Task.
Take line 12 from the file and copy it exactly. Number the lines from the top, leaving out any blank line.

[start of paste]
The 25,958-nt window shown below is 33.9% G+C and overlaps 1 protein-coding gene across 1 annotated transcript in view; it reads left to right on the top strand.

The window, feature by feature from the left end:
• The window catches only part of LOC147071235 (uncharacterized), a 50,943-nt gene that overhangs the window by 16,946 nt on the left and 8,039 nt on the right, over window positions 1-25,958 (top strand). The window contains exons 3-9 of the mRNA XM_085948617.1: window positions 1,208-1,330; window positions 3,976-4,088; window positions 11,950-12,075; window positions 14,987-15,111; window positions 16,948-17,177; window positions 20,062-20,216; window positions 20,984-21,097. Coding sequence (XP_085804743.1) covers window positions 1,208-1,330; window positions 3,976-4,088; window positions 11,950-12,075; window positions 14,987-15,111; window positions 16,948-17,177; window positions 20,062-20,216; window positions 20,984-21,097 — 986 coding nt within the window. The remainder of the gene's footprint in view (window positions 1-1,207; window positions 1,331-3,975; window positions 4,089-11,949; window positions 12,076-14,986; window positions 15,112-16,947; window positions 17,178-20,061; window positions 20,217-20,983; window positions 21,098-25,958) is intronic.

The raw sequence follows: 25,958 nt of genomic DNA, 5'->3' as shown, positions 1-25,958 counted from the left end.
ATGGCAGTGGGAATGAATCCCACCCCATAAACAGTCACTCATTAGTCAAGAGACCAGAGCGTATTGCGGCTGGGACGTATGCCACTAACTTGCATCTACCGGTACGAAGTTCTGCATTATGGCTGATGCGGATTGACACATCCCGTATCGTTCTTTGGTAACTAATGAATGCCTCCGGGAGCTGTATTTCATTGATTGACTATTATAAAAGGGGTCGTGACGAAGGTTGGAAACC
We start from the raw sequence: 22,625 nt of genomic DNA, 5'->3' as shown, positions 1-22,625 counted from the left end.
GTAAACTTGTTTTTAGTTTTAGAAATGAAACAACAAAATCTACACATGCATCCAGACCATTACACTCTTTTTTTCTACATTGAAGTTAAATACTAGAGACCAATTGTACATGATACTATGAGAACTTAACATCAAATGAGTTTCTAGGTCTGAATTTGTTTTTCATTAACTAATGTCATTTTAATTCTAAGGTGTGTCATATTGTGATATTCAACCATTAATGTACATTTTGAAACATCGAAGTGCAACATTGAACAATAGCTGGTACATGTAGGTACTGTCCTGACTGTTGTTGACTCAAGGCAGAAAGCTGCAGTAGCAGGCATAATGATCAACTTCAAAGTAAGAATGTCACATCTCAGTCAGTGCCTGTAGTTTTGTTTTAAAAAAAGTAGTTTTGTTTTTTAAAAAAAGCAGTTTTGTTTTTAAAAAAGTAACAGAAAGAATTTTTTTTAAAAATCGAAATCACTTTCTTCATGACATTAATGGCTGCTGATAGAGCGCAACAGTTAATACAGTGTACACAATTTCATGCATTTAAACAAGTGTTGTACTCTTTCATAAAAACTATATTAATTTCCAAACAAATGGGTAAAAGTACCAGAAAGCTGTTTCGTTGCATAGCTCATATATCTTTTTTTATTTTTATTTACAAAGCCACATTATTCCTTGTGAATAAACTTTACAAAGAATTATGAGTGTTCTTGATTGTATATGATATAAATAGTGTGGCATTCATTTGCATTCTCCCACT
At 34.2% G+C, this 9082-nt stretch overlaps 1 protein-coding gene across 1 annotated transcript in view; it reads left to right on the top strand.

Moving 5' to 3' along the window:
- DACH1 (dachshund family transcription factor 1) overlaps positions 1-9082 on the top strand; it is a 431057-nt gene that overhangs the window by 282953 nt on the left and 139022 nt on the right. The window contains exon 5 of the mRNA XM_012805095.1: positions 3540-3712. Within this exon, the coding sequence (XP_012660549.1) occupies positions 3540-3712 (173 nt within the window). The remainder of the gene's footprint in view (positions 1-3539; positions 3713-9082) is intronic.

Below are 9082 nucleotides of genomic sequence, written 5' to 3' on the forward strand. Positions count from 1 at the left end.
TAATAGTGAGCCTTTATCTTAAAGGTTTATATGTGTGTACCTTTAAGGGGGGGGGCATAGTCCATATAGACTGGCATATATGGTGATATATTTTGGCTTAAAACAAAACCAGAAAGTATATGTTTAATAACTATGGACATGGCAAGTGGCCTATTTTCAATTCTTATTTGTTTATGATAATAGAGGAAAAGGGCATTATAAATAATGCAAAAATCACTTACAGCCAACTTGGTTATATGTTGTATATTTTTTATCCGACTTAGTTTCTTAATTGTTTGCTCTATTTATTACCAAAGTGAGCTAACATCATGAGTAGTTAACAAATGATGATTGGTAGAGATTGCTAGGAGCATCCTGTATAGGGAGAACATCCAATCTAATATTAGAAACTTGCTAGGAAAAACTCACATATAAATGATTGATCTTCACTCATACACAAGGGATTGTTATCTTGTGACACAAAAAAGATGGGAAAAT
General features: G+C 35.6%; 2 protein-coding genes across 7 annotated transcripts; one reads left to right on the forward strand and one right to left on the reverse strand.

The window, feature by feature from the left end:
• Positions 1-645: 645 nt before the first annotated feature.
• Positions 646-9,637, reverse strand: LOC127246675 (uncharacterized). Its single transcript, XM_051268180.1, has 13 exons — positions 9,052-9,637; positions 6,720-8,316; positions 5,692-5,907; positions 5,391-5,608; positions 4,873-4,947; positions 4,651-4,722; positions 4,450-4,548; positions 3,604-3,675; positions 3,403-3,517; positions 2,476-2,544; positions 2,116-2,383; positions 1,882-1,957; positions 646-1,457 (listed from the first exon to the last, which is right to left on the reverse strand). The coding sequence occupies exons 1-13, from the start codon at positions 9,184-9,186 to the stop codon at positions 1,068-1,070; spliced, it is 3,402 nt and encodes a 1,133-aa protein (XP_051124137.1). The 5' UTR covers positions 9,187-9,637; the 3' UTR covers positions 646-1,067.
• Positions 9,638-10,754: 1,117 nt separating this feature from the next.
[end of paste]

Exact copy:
TAATAGTGAGCCTTTATCTTAAAGGTTTATATGTGTGTACCTTTAAGGGGGGGGGCATAGTCCATATAGACTGGCATATATGGTGATATATTTTGGCTTAAAACAAAACCAGAAAGTATATGTTTAATAACTATGGACATGGCAAGTGGCCTATTTTCAATTCTTATTTGTTTATGATAATAGAGGAAAAGGGCATTATAAATAATGCAAAAATCACTTACAGCCAACTTGGTTATATGTTGTATATTTTTTATCCGACTTAGTTTCTTAATTGTTTGCTCTATTTATTACCAAAGTGAGCTAACATCATGAGTAGTTAACAAATGATGATTGGTAGAGATTGCTAGGAGCATCCTGTATAGGGAGAACATCCAATCTAATATTAGAAACTTGCTAGGAAAAACTCACATATAAATGATTGATCTTCACTCATACACAAGGGATTGTTATCTTGTGACACAAAAAAGATGGGAAAAT